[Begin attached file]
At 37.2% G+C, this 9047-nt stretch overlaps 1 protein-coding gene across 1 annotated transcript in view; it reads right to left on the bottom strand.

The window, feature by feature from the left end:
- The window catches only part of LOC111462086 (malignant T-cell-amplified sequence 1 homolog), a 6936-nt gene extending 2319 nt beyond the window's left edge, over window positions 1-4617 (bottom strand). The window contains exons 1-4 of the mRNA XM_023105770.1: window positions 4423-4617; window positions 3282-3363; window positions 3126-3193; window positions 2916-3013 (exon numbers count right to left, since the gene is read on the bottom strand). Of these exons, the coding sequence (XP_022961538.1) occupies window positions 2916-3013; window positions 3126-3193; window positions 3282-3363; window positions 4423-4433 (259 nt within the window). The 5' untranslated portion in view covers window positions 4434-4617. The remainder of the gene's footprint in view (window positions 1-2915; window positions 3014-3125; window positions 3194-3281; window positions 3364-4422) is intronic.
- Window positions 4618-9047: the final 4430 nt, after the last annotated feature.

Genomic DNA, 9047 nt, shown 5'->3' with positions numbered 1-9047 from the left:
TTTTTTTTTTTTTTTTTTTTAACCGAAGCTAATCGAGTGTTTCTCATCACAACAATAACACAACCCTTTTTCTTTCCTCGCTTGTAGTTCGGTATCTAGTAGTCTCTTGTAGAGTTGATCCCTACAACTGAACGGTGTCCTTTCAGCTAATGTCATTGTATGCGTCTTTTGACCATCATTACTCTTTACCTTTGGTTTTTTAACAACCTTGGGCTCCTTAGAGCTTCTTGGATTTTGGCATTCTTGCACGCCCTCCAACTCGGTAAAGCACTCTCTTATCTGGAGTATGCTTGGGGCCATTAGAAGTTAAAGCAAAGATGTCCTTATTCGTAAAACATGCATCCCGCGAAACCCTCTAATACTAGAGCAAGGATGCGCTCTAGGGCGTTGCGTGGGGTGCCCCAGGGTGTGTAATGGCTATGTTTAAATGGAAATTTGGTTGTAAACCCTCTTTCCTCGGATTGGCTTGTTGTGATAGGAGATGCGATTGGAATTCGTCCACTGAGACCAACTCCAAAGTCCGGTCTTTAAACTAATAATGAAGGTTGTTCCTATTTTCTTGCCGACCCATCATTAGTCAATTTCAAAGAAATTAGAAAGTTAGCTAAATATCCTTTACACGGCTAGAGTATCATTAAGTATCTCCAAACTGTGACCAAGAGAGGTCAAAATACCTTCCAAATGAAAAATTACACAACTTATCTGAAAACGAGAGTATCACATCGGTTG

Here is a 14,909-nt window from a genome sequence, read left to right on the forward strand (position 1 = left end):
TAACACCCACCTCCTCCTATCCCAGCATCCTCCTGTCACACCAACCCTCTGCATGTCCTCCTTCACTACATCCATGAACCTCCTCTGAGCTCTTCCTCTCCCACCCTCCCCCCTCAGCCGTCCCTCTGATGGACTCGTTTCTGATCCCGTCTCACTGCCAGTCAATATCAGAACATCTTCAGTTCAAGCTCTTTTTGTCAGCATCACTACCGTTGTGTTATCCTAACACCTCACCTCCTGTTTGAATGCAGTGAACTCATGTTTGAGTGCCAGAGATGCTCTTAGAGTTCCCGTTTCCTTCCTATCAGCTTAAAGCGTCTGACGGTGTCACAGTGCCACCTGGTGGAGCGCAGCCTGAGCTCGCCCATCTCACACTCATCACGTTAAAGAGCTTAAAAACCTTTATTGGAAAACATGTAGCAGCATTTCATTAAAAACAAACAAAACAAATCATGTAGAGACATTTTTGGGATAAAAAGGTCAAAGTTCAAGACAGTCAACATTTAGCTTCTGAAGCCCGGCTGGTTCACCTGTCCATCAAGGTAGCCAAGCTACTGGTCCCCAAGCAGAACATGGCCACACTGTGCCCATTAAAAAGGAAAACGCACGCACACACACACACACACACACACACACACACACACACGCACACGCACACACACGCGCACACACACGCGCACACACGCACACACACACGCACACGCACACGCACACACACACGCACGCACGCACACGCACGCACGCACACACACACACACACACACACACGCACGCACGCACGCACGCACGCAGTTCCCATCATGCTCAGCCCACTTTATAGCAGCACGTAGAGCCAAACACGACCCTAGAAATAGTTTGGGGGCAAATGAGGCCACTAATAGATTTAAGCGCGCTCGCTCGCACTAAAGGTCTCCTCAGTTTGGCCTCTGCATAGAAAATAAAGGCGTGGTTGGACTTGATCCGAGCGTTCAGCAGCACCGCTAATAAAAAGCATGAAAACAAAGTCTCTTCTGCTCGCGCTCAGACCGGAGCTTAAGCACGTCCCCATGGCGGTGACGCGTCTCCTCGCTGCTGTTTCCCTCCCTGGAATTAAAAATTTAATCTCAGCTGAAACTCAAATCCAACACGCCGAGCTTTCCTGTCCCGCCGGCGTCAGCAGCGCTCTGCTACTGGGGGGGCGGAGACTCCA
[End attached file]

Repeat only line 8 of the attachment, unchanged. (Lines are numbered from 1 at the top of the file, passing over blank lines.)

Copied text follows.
TAACACCCACCTCCTCCTATCCCAGCATCCTCCTGTCACACCAACCCTCTGCATGTCCTCCTTCACTACATCCATGAACCTCCTCTGAGCTCTTCCTCTCCCACCCTCCCCCCTCAGCCGTCCCTCTGATGGACTCGTTTCTGATCCCGTCTCACTGCCAGTCAATATCAGAACATCTTCAGTTCAAGCTCTTTTTGTCAGCATCACTACCGTTGTGTTATCCTAACACCTCACCTCCTGTTTGAATGCAGTGAACTCATGTTTGAGTGCCAGAGATGCTCTTAGAGTTCCCGTTTCCTTCCTATCAGCTTAAAGCGTCTGACGGTGTCACAGTGCCACCTGGTGGAGCGCAGCCTGAGCTCGCCCATCTCACACTCATCACGTTAAAGAGCTTAAAAACCTTTATTGGAAAACATGTAGCAGCATTTCATTAAAAACAAACAAAACAAATCATGTAGAGACATTTTTGGGATAAAAAGGTCAAAGTTCAAGACAGTCAACATTTAGCTTCTGAAGCCCGGCTGGTTCACCTGTCCATCAAGGTAGCCAAGCTACTGGTCCCCAAGCAGAACATGGCCACACTGTGCCCATTAAAAAGGAAAACGCACGCACACACACACACACACACACACACACACACACACACGCACACGCACACACACGCGCACACACACGCGCACACACGCACACACACACGCACACGCACACGCACACACACACGCACGCACGCACACGCACGCACGCACACACACACACACACACACACACGCACGCACGCACGCACGCACGCAGTTCCCATCATGCTCAGCCCACTTTATAGCAGCACGTAGAGCCAAACACGACCCTAGAAATAGTTTGGGGGCAAATGAGGCCACTAATAGATTTAAGCGCGCTCGCTCGCACTAAAGGTCTCCTCAGTTTGGCCTCTGCATAGAAAATAAAGGCGTGGTTGGACTTGATCCGAGCGTTCAGCAGCACCGCTAATAAAAAGCATGAAAACAAAGTCTCTTCTGCTCGCGCTCAGACCGGAGCTTAAGCACGTCCCCATGGCGGTGACGCGTCTCCTCGCTGCTGTTTCCCTCCCTGGAATTAAAAATTTAATCTCAGCTGAAACTCAAATCCAACACGCCGAGCTTTCCTGTCCCGCCGGCGTCAGCAGCGCTCTGCTACTGGGGGGGCGGAGACTCCA